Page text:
Another fellow brought in an Epiphone EA28RVT. One of the best clean amps I ever heard. I got the old reverb pedal going for him as some one ripped it completely from the circuit and I couldn't find here the shield wire was attached. Took a good half hour of moving the shield wire from ground point to ground point until I found a quite one.

I repaired a little solid state practice amp for a fellow. I told him labor would cost more than buying the amp new again. He said he had sentimental value for that amp. As he bought some of my gear and I repaired a bunch of his amps, I did the repair for him for $40. The power chip blew and the traces had all peeled away. I mounted a new chip and used 26 gauge wire from each pin to the next pin on the board to remake the connection. It was small, tedious work but I felt proud of my abilities afterwards. (Had to use tiny wire and a magnifier to get it done).

Worst thing I worked on was an Ampeg SVT Classic. Over 600V on the B+ and 3 circuit boards mounted close together. The sound would do something weird that I had a hard time tracking down due to the tight tolerances and amount of parts in the amp. I refused to work on one of these again after that. I took that B+ through my pinky finger. A'int to fun.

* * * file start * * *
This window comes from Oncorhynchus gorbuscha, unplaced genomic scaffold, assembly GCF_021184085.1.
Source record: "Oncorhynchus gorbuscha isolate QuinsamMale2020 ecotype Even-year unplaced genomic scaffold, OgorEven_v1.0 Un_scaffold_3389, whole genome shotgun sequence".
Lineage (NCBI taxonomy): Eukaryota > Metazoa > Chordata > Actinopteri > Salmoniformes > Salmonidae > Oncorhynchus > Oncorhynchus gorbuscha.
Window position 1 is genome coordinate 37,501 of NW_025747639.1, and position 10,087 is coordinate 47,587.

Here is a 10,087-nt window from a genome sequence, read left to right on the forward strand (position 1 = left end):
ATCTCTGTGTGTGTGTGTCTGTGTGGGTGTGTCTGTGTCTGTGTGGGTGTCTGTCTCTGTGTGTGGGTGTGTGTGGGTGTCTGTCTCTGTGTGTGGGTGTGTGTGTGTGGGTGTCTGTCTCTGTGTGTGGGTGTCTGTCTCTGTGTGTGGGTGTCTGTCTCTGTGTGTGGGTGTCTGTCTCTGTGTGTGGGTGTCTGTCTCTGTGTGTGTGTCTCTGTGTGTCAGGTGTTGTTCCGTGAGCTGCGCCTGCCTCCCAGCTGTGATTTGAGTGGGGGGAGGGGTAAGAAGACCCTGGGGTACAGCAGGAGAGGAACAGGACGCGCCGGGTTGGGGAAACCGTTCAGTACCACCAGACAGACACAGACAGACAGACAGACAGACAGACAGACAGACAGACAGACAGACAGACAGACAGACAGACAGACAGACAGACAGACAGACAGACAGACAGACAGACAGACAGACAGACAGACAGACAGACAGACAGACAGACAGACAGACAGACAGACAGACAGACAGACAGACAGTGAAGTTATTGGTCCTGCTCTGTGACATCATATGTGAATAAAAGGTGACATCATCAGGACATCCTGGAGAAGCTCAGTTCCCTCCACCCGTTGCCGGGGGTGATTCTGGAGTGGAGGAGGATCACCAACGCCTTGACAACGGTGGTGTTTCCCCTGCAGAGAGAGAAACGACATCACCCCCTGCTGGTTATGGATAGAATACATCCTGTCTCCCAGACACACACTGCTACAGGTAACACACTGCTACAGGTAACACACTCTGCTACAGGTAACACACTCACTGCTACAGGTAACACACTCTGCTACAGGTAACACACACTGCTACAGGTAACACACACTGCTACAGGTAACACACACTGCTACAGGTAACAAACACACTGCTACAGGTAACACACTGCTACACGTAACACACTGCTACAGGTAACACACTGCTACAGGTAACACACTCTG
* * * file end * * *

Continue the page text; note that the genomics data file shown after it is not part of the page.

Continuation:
This is just some of the cool stuff right of the top of my head. There was a lot of other cool stuff that I am forgetting, like an ancient Gibson BR-6 from the early 50's.

Here are a couple pics: (just from the web as I never took pictures of the actual units I worked on)










 

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Fixing amps for a living-Ha ha ha, good one! It's strictly for entertainment here and sometimes I get more than I bargained for, especially, as dcole mentioned, when SVT's come through the door. I've done more than my share and don't even bother trying to get them on the bench. They get disassembled on the floor and the soldering iron goes to them. The older ones are easier to work on and you find after a few that they have certain weaknesses to look out for, such as cracked solder joints on the newer ones. Great amps though.